13. Kaoru Hosono & Miho Takizawa, 2012. "Do Financial Frictions Matter as a Source of Misallocation? Evidence from Japan," Discussion papers ron246, Policy Research Institute, Ministry of Finance Japan.
    14. Jones, John Bailey & Pratap, Sangeeta, 2017. "An Estimated Structural Model of Entrepreneurial Behavior," Working Paper 17-7, Federal Reserve Bank of Richmond.
    15. repec:mes:emfitr:v:53:y:2017:i:11:p:2545-2561 is not listed on IDEAS
    16. Juan Carlos Hatchondo & Leonardo Martinez & Horacio Sapriza, 2009. "On the cyclicality of the interest rate in emerging economy models: solution methods matter," Working Paper 09-13, Federal Reserve Bank of Richmond.
    17. HOSONO Kaoru & TAKIZAWA Miho, 2015. "Misallocation and Establishment Dynamics," Discussion papers 15011, Research Institute of Economy, Trade and Industry (RIETI).
    18. Sangeeta Pratap & Carlos Urrutia & Felipe Meza, 2014. "Credit, Misallocation and TFP: The case of Mexico (2003-2010)," 2014 Meeting Papers 701, Society for Economic Dynamics.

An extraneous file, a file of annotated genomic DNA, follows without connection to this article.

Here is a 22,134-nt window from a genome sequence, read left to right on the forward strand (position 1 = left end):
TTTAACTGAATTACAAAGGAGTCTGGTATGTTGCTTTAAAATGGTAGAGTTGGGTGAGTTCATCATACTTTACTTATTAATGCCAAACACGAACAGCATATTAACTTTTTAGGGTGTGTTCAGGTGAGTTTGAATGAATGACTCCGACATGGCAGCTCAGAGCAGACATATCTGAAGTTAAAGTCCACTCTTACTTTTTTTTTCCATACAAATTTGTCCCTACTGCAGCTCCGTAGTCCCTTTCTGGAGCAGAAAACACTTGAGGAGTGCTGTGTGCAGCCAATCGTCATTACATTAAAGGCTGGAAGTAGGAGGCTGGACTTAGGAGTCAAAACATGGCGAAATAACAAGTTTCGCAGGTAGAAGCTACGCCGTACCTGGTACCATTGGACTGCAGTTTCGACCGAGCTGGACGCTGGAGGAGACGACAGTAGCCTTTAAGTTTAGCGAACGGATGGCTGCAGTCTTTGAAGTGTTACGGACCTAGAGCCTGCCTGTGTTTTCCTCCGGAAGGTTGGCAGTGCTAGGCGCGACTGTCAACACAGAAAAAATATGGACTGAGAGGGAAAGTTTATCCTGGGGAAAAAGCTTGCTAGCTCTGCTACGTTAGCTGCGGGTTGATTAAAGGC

19. Queraltó, Albert, 2013. "A Model of Slow Recoveries from Financial Crises," International Finance Discussion Papers 1097, Board of Governors of the Federal Reserve System (U.S.).

    More about this item

    Keywords

    Financial frictions; labor market turbulence; adjustment costs; sudden stops; total factor productivity; output fluctuations;

    JEL classification:

    • D14 - Microeconomics - - Household Behavior - - - Household Saving; Personal Finance
    • D43 - Microeconomics - - Market Structure, Pricing, and Design - - - Oligopoly and Other Forms of Market Imperfection
    • D91 - Microeconomics - - Micro-Based Behavioral Economics - - - Role and Effects of Psychological, Emotional, Social, and Cognitive Factors on Decision Making